Every day, we get enquiries by foreign entrepreneurs who want to establish a German business entity. The most commonly used form is the German limited liability company (Gesellschaft mit beschränkter Haftung, in brief GmbH), which will in most cases be the natural choice for serious business projects. However, some clients have heard or googled that there is the possibility to start with a so called “Unternehmergesellschaft haftungsbeschränkt” (“UG”), which is commonly referred to in Germany as “Mini-GmbH”. This is still relatively new to German corporate law. It was introduced in 2008 by German legislation as a reaction to the fact that more and more foreign company forms (UK Limited, Dutch BV etc.) were used to establish German based new businesses. The idea was to create an option for German entrepreneurs to establish a limited liability company without having to use foreign company forms. So far so good. So this option does now exist since 2008.
Do we recommend to use it? The clear answer is no!
We usually strongly discourage our clients from establishing a Mini-GmbH, because in German business life such a Mini-GmbH is simply not being taken seriously. Every business partner, bank and client will immediately assume that the company (and its shareholder) does not have any money. The traditional concept of the German GmbH is that the shareholder must at least come up with 12,500 Euros minimum cash share capital. This is meant as a “test of seriousness”. German law wants to achieve that the company form GmbH is only being used by shareholders that do have and are willing to use enough funding to start a business without being out of cash from day one.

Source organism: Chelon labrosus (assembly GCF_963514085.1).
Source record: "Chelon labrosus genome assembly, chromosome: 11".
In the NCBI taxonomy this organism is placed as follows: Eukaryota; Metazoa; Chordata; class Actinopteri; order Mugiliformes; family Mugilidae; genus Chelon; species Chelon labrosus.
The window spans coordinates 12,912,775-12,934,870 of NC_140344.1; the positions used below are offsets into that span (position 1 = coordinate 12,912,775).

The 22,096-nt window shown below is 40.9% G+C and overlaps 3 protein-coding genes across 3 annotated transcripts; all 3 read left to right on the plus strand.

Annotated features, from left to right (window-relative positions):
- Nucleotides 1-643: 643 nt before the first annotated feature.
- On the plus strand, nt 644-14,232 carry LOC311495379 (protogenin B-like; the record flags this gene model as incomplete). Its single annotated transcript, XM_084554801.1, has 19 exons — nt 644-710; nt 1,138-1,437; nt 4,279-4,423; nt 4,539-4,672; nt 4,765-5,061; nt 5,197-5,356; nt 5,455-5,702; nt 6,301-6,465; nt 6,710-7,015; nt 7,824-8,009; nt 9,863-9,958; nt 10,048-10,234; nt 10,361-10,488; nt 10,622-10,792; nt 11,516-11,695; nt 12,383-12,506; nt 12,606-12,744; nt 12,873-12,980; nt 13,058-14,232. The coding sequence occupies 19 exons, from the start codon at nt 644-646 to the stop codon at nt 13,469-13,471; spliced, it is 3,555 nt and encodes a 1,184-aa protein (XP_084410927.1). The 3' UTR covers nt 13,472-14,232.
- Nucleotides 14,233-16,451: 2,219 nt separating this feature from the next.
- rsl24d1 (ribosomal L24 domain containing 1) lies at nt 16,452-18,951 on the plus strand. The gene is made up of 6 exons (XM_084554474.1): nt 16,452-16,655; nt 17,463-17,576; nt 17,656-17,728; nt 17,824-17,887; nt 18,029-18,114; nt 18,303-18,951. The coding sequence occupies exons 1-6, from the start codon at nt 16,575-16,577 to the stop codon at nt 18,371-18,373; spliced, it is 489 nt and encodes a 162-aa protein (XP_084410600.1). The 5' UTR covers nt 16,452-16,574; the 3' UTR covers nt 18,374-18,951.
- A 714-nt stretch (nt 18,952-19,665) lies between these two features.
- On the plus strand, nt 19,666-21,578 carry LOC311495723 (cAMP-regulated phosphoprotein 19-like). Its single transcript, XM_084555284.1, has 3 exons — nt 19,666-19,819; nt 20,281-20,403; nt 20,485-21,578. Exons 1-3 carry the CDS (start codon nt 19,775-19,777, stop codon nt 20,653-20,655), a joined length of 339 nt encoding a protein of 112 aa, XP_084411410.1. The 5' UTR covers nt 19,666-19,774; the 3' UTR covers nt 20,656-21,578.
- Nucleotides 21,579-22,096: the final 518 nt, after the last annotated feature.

A common misunderstanding in that regard is that the share capital of a German GmbH will be locked somewhere as a kind of unaccessable deposit. This is wrong. The share capital can of course be spent by the GmbH management for business purposes. It cannot, however, be paid back to the shareholders because the whole idea of the minimum share capital is to provide a solid financial basis for the new GmbH.
If you wish to be regarded as a trustworthy business we therefore do recommend to establish a “real” GmbH. Especially since the Mini-GmbH is only an interim stage anyway. It is not a seperate legal form but only a slightly different way to start the establishment of a GmbH. The formation procedure is identical whether you chose a Mini-GmbH or a real GmbH. Why, because legally it is the same company form: According to German law every Mini-GmbH is supposed to “grow up” to become a real GmbH eventually. Therefore, the shareholders of a Mini-GmbH are not allowed to receive any dividends until the full share capital of 25,000 EUR has been accrued. This leads to more complicated accounting. Furthermore, a Mini-GmbH is under more scrutiny from the tax authorities.
In short: A serious businessman would not consider the Mini-GmbH to be a relevant option.
See here for more information on how to establish a company or register a business in Germany.
The law firm Graf & Partners (Germany) provides corporate and business law advice since 2003 and has a network of professionals in the areas tax, IT, marketing and business consulting. Please contact German corporate solicitor Bernhard Schmeilzl at +49 941 785 3053.